You Are Not Alone Steubenville
“Nicely Done Judge. #Steubenville” was how I started my Sunday morning, after reading reports (and watching videos) as Judge Thomas Lipps rendered his guilty verdict, without the assistance of a jury. As the country watched this case unfold, everyone formed an opinion as to the guilt or innocence of those two teenage boys, charged with rape, long before it ever went to trial. People had judgments about the famed Big Red Coach Saccoccia and his involvement (or lack there-of) and towards the town of Steubenville and its ‘turn the other cheek’ mentality (or as Traci Lords called it ‘Stupidville’ in a recent interview with Piers Morgan). Naysayers accused social media with influencing the witnesses and blowing this case out of proportion, in fact Time magazine boasted the headline: “Steubenville Rape Guilty Verdict: The Case that Social Media Won”; but it’s the same social media that was instrumental in revealing the crimes against Jane Doe. And of course, we can’t forget Jane Doe, the victim, hearing rumors of how she has been ostracized from her friends and community because of her unfavorable accusations against her fellow classmates and local star athletes.
So much blame. So much commentary from armchair detectives all across the globe, but how many of us turned the mirror around on ourselves? How many of us had an a-ha moment throughout the last few months and chose to talk to our kids about rape and sexual assault, the dangers of over-indulging in alcohol, the permanency of the internet, or reinforcing the far fetched notion of “do unto others….” — how many of us did that?
I don’t know about the culture in the city of Steubenville, other than what I have read of course, but what I do know is that the concept of teen violence, sexual assault, alcohol and drug abuse amongst our youth, and the lack of regard for each other, is not unique to the small steel town in Ohio. It’s an epidemic across our country and it has to be stopped.
It is not the first time that we have seen a teen produced video pop up on YouTube of kids violating each other for pure enjoyment, or by adults for that matter; rather than call 911 as they watched someone get pushed into the subway, they hit record. This is our culture now — every move we make is subject to being published online for the world to witness. Morality has been replaced by “likes” and “views.” I mean, my god, we put the Kardashians on every cover, of every magazine, giving them more air time than the newly elected Pope … and why? Because way back when, Kim Kardashian published a sex tape; we made her famous for having sex on camera and sharing it with the world! (And then naturally, years later Barbara Walters would feature them on her “Most Fascinating People” special). But we did that. We glorify and celebrate actions, void of decency and honor. We create this environment, this acceptance for crappy behavior and then expect our teens to behave differently. Why would we hope that our kids would treat their bodies, their hearts, their minds, let alone each other with respect, when it’s fodder for the world and a premise for a future reality show?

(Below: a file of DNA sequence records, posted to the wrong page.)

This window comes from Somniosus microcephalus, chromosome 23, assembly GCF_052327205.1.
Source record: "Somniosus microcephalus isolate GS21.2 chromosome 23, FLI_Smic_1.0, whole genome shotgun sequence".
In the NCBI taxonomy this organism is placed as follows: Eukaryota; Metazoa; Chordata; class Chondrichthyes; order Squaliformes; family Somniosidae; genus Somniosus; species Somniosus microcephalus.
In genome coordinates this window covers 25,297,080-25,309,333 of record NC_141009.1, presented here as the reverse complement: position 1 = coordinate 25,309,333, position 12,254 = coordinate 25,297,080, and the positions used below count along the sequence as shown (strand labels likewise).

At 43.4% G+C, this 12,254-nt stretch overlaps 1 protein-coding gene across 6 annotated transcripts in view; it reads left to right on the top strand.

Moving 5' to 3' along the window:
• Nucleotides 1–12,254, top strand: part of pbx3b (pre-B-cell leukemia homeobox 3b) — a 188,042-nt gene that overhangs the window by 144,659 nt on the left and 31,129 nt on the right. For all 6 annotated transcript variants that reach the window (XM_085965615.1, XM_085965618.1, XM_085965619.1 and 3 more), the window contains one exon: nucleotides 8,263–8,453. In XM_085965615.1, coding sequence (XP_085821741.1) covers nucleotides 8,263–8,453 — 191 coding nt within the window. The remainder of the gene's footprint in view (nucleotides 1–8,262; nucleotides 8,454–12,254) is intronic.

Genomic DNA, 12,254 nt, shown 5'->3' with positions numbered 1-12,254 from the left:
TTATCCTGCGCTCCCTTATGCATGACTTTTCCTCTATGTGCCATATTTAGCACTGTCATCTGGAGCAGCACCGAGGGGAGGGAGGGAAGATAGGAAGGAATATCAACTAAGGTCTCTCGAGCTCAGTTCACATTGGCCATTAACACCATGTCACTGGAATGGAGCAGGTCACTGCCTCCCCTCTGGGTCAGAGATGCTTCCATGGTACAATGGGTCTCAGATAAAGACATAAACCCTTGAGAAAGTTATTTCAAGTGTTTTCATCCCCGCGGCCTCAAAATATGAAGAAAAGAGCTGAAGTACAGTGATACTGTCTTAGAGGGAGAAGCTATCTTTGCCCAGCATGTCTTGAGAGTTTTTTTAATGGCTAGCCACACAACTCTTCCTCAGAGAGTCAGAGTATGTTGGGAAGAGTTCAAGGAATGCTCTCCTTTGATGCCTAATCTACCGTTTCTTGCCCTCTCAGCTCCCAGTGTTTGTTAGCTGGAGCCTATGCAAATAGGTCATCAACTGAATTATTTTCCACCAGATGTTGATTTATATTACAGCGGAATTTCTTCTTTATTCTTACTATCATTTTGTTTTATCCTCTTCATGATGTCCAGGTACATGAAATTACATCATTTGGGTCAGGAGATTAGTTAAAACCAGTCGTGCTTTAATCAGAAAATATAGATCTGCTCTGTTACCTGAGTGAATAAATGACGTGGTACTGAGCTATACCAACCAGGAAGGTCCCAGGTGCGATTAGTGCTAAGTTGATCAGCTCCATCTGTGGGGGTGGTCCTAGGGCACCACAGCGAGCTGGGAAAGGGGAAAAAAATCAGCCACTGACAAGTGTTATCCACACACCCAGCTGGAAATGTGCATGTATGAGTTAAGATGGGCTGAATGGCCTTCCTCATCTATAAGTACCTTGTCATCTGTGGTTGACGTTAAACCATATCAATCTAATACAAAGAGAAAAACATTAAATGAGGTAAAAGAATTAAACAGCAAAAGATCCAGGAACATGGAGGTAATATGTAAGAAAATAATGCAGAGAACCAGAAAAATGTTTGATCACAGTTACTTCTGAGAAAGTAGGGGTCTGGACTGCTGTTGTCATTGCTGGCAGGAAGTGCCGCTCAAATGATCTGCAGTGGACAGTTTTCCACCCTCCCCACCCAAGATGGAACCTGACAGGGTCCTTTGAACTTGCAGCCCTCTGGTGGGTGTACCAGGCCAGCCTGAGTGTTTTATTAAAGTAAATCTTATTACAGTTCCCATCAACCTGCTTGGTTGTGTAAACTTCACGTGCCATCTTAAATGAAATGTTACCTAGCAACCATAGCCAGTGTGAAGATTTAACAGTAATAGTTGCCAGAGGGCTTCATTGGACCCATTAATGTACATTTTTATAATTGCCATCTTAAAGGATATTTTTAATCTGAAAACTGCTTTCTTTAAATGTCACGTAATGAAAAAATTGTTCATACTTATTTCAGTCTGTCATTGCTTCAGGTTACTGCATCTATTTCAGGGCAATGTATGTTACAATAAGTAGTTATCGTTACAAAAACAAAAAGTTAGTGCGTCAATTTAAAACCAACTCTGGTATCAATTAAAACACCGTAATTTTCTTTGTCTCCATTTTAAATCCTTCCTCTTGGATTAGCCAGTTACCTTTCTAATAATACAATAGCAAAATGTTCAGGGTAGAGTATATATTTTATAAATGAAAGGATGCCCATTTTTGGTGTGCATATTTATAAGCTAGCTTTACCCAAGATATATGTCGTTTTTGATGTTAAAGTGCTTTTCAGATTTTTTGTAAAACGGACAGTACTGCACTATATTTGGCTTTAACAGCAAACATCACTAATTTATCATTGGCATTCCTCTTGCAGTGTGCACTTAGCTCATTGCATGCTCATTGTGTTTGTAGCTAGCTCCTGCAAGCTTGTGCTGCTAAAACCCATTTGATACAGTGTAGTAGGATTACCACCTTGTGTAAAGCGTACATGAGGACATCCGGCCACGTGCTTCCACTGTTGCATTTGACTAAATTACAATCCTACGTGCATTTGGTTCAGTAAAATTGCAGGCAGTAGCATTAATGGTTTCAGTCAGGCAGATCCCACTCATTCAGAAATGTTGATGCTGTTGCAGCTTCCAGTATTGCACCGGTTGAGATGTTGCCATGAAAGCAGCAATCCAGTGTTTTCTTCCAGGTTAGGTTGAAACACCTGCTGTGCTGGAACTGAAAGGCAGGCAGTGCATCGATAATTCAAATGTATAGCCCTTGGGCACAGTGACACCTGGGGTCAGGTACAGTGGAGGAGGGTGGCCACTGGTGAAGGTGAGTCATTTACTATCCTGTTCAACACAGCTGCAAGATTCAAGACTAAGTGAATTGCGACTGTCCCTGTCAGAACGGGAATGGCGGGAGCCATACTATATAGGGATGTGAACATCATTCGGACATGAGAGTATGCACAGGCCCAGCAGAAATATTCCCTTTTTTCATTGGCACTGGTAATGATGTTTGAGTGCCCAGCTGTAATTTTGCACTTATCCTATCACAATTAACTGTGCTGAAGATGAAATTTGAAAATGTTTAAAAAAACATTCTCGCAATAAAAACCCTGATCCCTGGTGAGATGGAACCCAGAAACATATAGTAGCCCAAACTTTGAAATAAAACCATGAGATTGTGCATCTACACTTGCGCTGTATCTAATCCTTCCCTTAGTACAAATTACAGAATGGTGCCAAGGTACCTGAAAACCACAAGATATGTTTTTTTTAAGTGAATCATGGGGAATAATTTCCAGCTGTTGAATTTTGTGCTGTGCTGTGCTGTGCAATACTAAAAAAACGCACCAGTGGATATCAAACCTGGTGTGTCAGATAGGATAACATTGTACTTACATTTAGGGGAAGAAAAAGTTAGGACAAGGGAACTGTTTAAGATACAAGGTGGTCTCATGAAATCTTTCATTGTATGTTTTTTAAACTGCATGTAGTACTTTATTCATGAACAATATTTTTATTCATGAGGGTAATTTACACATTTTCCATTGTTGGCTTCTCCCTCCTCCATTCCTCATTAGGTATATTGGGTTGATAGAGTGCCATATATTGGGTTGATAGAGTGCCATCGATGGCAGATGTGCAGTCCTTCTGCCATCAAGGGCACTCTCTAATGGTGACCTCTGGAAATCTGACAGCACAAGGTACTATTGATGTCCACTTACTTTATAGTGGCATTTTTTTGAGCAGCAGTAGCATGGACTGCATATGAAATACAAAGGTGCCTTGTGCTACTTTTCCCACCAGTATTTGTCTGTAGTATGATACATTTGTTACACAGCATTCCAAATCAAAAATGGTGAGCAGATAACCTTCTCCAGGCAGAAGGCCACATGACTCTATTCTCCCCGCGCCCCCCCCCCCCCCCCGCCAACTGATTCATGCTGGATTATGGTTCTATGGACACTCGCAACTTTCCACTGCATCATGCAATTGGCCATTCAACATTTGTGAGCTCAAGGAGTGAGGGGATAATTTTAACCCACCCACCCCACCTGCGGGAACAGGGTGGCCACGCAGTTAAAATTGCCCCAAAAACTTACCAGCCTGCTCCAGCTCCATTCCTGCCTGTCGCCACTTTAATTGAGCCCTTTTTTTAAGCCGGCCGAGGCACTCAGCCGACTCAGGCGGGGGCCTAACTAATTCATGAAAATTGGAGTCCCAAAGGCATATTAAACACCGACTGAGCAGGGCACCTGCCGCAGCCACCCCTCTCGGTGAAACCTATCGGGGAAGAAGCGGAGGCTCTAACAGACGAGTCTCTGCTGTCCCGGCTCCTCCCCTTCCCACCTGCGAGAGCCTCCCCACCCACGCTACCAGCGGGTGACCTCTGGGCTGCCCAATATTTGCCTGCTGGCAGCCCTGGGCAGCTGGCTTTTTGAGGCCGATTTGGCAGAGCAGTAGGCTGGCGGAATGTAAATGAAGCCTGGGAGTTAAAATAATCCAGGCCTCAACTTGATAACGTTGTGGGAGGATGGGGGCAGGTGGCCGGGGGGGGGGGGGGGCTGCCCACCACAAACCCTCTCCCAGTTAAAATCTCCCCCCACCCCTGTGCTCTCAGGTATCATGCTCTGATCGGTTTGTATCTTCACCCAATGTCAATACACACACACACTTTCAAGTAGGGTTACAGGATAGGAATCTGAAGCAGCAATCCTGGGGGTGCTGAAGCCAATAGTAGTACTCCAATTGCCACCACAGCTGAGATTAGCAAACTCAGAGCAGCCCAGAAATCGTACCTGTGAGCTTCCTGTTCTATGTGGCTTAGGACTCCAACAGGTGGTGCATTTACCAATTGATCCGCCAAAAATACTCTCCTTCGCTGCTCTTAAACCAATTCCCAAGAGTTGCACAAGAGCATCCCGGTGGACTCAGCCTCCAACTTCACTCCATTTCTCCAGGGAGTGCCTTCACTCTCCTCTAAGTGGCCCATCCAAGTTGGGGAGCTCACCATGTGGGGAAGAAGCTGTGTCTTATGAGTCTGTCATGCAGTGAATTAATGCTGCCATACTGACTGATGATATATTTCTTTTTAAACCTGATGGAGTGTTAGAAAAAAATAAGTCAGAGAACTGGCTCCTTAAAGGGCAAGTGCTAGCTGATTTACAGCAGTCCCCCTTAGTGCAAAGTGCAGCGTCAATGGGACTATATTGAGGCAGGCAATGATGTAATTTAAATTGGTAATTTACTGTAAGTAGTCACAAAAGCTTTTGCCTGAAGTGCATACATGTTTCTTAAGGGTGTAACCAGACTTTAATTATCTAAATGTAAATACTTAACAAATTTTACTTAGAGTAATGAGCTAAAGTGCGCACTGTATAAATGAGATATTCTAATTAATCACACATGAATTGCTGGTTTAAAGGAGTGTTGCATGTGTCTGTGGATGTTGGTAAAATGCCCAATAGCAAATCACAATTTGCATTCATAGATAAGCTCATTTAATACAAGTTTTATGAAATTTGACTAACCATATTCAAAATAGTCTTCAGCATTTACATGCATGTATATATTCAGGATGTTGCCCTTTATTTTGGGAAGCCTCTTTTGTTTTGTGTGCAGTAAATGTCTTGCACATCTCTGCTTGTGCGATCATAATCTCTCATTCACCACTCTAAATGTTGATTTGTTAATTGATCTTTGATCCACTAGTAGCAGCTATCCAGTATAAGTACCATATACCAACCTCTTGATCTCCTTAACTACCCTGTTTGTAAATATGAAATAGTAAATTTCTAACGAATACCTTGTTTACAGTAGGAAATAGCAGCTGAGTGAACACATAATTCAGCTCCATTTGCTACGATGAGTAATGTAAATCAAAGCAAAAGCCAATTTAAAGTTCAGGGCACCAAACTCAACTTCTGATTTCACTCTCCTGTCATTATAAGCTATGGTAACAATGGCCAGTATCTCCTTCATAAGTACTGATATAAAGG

What happened to us?
What happened to our sense of responsibility to our neighbors? Where did the expectation of being kind, courteous, gracious, human go? When did we put ratings and championships ahead of the safety of our kids, and the integrity of our future? When did we make it OK, to sit idly by and do nothing as our young people torment their peers?
What happened to us?
It’s time to take some ownership for our part in all of this; to look at ourselves as a culture, as role models and challenge each other to behave in a way that demonstrates to our youth, that goodgets more ‘hits” than evil.
What if society said NO MORE violence, NO MORE intolerance, NO MORE rape, NO MORE excuses, NO MORE apathy?
What could we expect from our kids if we led by those examples?